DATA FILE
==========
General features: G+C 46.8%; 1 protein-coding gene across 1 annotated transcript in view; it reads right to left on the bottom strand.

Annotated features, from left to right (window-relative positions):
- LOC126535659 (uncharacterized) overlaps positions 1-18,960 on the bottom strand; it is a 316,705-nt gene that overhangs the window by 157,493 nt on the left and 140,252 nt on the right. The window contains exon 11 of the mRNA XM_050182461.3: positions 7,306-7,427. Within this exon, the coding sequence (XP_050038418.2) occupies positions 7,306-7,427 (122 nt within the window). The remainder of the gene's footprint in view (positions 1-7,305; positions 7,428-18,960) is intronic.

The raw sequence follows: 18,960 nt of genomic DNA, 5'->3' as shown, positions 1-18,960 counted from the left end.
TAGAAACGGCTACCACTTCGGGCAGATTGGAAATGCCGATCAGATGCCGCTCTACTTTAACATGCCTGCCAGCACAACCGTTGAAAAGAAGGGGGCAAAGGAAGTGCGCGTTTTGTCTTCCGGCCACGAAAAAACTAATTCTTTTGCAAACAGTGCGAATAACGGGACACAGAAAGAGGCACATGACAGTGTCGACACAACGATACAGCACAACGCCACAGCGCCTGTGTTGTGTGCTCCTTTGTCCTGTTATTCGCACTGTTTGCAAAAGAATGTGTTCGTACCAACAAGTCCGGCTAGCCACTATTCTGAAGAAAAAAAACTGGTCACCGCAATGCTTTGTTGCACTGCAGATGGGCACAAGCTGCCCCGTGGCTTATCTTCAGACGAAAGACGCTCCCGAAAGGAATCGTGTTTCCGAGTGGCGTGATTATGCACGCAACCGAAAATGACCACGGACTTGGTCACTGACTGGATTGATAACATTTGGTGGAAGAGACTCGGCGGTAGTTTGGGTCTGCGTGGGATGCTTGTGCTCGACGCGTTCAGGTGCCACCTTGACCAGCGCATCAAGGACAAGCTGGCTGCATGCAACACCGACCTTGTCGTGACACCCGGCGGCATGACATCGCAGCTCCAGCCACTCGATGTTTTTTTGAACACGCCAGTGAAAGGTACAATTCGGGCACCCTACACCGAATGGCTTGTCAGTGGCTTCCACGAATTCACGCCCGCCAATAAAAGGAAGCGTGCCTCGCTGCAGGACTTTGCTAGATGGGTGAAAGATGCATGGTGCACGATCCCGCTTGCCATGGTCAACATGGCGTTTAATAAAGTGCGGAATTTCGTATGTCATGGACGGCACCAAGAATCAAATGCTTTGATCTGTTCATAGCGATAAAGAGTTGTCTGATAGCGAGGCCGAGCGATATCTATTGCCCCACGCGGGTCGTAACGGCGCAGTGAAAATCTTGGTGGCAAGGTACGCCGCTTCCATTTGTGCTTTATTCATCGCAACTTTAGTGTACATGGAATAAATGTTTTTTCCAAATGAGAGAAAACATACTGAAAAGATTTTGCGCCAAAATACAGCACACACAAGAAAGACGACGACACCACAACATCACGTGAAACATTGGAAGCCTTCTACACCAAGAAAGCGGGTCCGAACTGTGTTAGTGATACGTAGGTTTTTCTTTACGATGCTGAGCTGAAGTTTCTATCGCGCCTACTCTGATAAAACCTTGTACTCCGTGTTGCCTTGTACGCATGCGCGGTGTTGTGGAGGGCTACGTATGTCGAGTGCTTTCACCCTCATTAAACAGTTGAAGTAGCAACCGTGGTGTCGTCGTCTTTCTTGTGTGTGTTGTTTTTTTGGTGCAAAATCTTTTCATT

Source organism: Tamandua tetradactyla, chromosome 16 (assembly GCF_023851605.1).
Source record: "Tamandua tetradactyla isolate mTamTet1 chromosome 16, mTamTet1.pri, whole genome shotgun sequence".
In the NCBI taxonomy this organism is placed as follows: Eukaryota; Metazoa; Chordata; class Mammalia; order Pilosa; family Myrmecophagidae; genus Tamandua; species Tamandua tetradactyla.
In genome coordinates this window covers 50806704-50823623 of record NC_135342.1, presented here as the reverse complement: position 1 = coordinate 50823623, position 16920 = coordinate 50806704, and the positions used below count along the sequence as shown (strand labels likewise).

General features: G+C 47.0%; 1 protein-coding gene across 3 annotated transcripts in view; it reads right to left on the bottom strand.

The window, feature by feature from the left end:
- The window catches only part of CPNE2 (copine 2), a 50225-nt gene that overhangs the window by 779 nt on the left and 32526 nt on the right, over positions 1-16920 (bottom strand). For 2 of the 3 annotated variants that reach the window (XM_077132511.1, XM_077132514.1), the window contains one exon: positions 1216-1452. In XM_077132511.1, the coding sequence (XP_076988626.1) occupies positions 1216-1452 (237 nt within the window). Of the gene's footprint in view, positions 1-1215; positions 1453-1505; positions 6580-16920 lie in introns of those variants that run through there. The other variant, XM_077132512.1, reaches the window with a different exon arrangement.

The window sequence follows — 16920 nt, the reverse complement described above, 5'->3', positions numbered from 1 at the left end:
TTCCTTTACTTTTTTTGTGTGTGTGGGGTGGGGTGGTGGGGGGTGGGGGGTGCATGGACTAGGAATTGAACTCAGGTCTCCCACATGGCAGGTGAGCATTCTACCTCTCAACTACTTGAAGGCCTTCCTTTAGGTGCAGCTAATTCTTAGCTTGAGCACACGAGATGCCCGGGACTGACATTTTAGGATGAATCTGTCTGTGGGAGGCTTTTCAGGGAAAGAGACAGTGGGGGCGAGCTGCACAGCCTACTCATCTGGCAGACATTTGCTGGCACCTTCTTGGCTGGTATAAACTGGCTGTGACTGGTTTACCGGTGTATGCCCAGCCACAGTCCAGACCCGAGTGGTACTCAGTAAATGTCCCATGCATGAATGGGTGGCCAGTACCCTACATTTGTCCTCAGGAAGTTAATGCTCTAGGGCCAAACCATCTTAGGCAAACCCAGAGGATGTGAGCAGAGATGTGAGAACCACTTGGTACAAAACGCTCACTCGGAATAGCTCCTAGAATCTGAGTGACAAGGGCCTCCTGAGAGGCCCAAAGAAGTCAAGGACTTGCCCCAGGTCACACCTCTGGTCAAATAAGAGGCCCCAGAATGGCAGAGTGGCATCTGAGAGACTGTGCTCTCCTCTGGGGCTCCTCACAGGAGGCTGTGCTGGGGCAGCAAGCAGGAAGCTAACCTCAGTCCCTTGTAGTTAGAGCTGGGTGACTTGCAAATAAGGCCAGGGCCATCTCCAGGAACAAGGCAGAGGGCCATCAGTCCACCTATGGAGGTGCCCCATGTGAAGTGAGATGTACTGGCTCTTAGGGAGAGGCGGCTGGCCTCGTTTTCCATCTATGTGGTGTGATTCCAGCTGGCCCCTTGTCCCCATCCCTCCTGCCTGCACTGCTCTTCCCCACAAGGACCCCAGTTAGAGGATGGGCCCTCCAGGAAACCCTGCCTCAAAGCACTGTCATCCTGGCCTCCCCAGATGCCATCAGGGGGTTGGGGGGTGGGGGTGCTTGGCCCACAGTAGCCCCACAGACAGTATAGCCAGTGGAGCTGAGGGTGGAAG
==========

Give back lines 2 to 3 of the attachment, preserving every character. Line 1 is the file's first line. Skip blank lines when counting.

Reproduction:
Annotated features, from left to right (window-relative positions):
- LOC126535659 (uncharacterized) overlaps positions 1-18,960 on the bottom strand; it is a 316,705-nt gene that overhangs the window by 157,493 nt on the left and 140,252 nt on the right. The window contains exon 11 of the mRNA XM_050182461.3: positions 7,306-7,427. Within this exon, the coding sequence (XP_050038418.2) occupies positions 7,306-7,427 (122 nt within the window). The remainder of the gene's footprint in view (positions 1-7,305; positions 7,428-18,960) is intronic.